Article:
Saturday, July 9, 2016

Mission Mapquest - Create a Map Game That Can Be Played on iPads

Mission MapQuest is a great map game creation tool developed by friend Russel Tarr for his ClassTools.net website. The concept behind Mission Mapquest is rather straight-forward one. On Mission Mapquest you create a series of clues that your students need to follow to identify places around the world. You can add as few or as many clues to your MapQuest as you like. When you're ready to have students try your MapQuest just give them the web address assigned to it. Mission Mapquest games are created in HTML5 which means that they can be played on iPads and Android tablets as well as on laptops. Watch the video embedded below to learn how to create your own map-based quizzes on Mission MapQuest.

Friday, July 8, 2016

How to Create Image-based Quizzes on Formative

Last week I shared a post about some of my favorite features that the folks at Formative are working on for the fall. While we wait for those features to roll-out, take a look at one of my favorite current features in Formative. That feature is the option to create interactive, image-based quizzes. Watch my video embedded below to learn how to create image-based quizzes on Formative.

CK-12 Concept Maps Show Kids Connections Between Math and Science

The CK-12 Foundation recently released a new feature that should help students see the connections between topics in science and mathematics. CK-12 concepts maps are interactive webs of related math and science terms. Clicking on the "details" tab below a term in the web will lead students to definitions and explanations, to interactive concept simulations, and to interactive review exercises.

To find a concept map on CK-12 simply go to the CK-12 Concept Map page and enter a science or mathematics topic into the search box. You will then see a color-coded web of terms. Terms appearing in green will lead students to science resources. Terms appearing in blue will lead students to mathematics resources.

Applications for Education
CK-12 Concept Maps could be a good resource for teachers who are looking for ideas when developing lessons that incorporate mathematics and science around one topic. For example, the inertia concept map provided me with resources that could be used to teach Newton's first law as well as resources that could be used to teach the calculation of acceleration.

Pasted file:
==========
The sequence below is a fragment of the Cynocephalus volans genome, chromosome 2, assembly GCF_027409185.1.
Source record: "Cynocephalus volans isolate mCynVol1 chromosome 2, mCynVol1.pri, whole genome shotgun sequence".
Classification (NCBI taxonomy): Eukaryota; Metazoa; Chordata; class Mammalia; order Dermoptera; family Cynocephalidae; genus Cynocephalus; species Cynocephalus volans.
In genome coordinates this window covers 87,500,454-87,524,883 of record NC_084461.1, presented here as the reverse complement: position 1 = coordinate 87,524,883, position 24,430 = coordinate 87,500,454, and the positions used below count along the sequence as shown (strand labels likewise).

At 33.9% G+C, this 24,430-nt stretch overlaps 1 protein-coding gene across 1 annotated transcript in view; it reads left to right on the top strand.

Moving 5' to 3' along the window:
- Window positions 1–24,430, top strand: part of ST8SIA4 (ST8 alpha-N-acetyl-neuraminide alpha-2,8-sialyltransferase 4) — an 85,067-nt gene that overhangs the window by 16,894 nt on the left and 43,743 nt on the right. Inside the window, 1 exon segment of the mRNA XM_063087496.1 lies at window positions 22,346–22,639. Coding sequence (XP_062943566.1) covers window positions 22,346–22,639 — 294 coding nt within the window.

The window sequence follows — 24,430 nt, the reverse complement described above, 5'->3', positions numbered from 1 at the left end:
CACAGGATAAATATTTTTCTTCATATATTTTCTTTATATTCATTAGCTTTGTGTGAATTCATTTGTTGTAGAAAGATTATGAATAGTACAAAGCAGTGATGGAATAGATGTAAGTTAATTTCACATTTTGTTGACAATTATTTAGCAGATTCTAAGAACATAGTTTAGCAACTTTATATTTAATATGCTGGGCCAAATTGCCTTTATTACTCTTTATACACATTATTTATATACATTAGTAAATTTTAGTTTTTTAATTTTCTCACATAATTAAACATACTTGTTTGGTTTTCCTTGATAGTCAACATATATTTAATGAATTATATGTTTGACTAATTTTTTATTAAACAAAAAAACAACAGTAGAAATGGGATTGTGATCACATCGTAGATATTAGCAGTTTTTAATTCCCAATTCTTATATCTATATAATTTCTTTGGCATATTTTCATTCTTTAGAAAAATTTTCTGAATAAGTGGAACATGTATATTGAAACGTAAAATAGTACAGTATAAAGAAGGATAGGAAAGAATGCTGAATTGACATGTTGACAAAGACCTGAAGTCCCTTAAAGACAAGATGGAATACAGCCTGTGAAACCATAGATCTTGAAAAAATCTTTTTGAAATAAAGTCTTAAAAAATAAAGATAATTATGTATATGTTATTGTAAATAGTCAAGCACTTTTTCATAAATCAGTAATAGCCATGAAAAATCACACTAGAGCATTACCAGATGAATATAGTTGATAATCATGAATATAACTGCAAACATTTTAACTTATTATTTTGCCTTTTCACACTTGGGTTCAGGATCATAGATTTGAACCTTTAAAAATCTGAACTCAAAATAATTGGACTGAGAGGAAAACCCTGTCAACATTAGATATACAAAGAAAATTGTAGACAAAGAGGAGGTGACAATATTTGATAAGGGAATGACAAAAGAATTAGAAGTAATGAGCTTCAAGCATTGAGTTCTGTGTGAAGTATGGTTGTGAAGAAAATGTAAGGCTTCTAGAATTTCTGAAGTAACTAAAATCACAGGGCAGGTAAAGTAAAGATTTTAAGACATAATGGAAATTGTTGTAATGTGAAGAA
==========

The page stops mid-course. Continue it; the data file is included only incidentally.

On the topic of CK-12 resources, take a look at their free online whiteboard tool called Stoodle.

Thursday, July 7, 2016

The History Project - Like Storycorps With Timelines

The History Project is a new multimedia timeline tool funded in part by The New York Times. Larry Ferlazzo tipped me off to The History Project and I gave it a try this afternoon.

The History Project lets you upload your own pictures or import pictures from social networks to add to your timeline. Each event on your timeline can include multiple pictures. After adding a picture to a timeline event you can record audio to add to that event. You also have the option to upload an existing audio recording. Of course, like any good time tool, The History Project lets you write in notes, dates, and locations. When you write in a location a Google Map of that location is added to your timeline event.

Applications for Education
The History Project is designed for telling personal stories which is why I titled the post "like Storycorps with timelines." The History Project's editing interface is rather straight-forward and you could easily have middle school and high school students using it in a short amount of time.

The History Project could be a fantastic tool for students to use to record and share stories about themselves, about their families, and about community elders. Timelines created on The History Project are private unless you choose to publish them for the world to see.

Wizer.me Adds Folders for Sharing Resources With Colleagues

Wizer is a neat tool for creating a variety of interactive assignments including writing assignments, multiple choice quizzes, and labeling assignments. You can distribute your Wizer activities to your students through Google Classroom or through the use of a link and pin system. Back in February I published a video about how to use Wizer.

This week Wizer added a feature that teachers have frequently requested. That feature is the option to share resources in folders. To create a shared folder first sign into your Wizer account then select the "new folder" button. Select a few resources or activities to add to your new folder. When you're ready to share your folder just click "add members" and enter the email addresses of your colleagues.

Watch the video embedded below to learn more about creating activities in Wizer.